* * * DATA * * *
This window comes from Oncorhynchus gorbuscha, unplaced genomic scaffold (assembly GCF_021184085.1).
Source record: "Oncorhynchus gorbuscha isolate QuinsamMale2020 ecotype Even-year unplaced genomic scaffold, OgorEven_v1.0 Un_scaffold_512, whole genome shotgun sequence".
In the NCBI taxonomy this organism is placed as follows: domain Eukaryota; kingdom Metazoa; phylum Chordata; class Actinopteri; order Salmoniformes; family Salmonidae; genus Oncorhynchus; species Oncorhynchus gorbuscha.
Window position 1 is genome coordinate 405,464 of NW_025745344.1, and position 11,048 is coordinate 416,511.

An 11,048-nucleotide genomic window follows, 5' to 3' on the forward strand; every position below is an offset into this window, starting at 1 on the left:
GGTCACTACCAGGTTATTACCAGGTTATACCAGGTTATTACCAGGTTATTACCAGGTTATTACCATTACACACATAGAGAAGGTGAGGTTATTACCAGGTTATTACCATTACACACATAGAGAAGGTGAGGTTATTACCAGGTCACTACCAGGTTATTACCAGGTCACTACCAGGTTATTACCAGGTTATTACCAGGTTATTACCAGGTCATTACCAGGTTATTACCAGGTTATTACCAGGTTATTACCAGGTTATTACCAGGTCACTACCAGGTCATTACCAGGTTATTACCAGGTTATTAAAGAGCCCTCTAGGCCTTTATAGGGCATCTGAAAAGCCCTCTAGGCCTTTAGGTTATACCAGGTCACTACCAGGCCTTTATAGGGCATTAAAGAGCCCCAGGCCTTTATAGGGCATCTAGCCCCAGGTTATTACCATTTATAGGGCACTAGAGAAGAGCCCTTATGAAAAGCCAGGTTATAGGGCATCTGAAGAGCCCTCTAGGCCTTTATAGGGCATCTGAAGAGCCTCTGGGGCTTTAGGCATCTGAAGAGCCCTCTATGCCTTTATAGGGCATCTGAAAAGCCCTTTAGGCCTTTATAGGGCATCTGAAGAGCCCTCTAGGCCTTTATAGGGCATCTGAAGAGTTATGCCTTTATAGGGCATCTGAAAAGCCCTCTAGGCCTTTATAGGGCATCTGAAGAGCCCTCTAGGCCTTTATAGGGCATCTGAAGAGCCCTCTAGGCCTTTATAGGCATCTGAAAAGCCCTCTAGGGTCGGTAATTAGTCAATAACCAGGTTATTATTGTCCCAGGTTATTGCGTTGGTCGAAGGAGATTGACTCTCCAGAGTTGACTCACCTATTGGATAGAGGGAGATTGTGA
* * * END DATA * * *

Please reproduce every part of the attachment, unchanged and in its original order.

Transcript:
This window comes from Oncorhynchus gorbuscha, unplaced genomic scaffold (assembly GCF_021184085.1).
Source record: "Oncorhynchus gorbuscha isolate QuinsamMale2020 ecotype Even-year unplaced genomic scaffold, OgorEven_v1.0 Un_scaffold_512, whole genome shotgun sequence".
In the NCBI taxonomy this organism is placed as follows: domain Eukaryota; kingdom Metazoa; phylum Chordata; class Actinopteri; order Salmoniformes; family Salmonidae; genus Oncorhynchus; species Oncorhynchus gorbuscha.
Window position 1 is genome coordinate 405,464 of NW_025745344.1, and position 11,048 is coordinate 416,511.

An 11,048-nucleotide genomic window follows, 5' to 3' on the forward strand; every position below is an offset into this window, starting at 1 on the left:
GGTCACTACCAGGTTATTACCAGGTTATACCAGGTTATTACCAGGTTATTACCAGGTTATTACCATTACACACATAGAGAAGGTGAGGTTATTACCAGGTTATTACCATTACACACATAGAGAAGGTGAGGTTATTACCAGGTCACTACCAGGTTATTACCAGGTCACTACCAGGTTATTACCAGGTTATTACCAGGTTATTACCAGGTCATTACCAGGTTATTACCAGGTTATTACCAGGTTATTACCAGGTTATTACCAGGTCACTACCAGGTCATTACCAGGTTATTACCAGGTTATTAAAGAGCCCTCTAGGCCTTTATAGGGCATCTGAAAAGCCCTCTAGGCCTTTAGGTTATACCAGGTCACTACCAGGCCTTTATAGGGCATTAAAGAGCCCCAGGCCTTTATAGGGCATCTAGCCCCAGGTTATTACCATTTATAGGGCACTAGAGAAGAGCCCTTATGAAAAGCCAGGTTATAGGGCATCTGAAGAGCCCTCTAGGCCTTTATAGGGCATCTGAAGAGCCTCTGGGGCTTTAGGCATCTGAAGAGCCCTCTATGCCTTTATAGGGCATCTGAAAAGCCCTTTAGGCCTTTATAGGGCATCTGAAGAGCCCTCTAGGCCTTTATAGGGCATCTGAAGAGTTATGCCTTTATAGGGCATCTGAAAAGCCCTCTAGGCCTTTATAGGGCATCTGAAGAGCCCTCTAGGCCTTTATAGGGCATCTGAAGAGCCCTCTAGGCCTTTATAGGCATCTGAAAAGCCCTCTAGGGTCGGTAATTAGTCAATAACCAGGTTATTATTGTCCCAGGTTATTGCGTTGGTCGAAGGAGATTGACTCTCCAGAGTTGACTCACCTATTGGATAGAGGGAGATTGTGA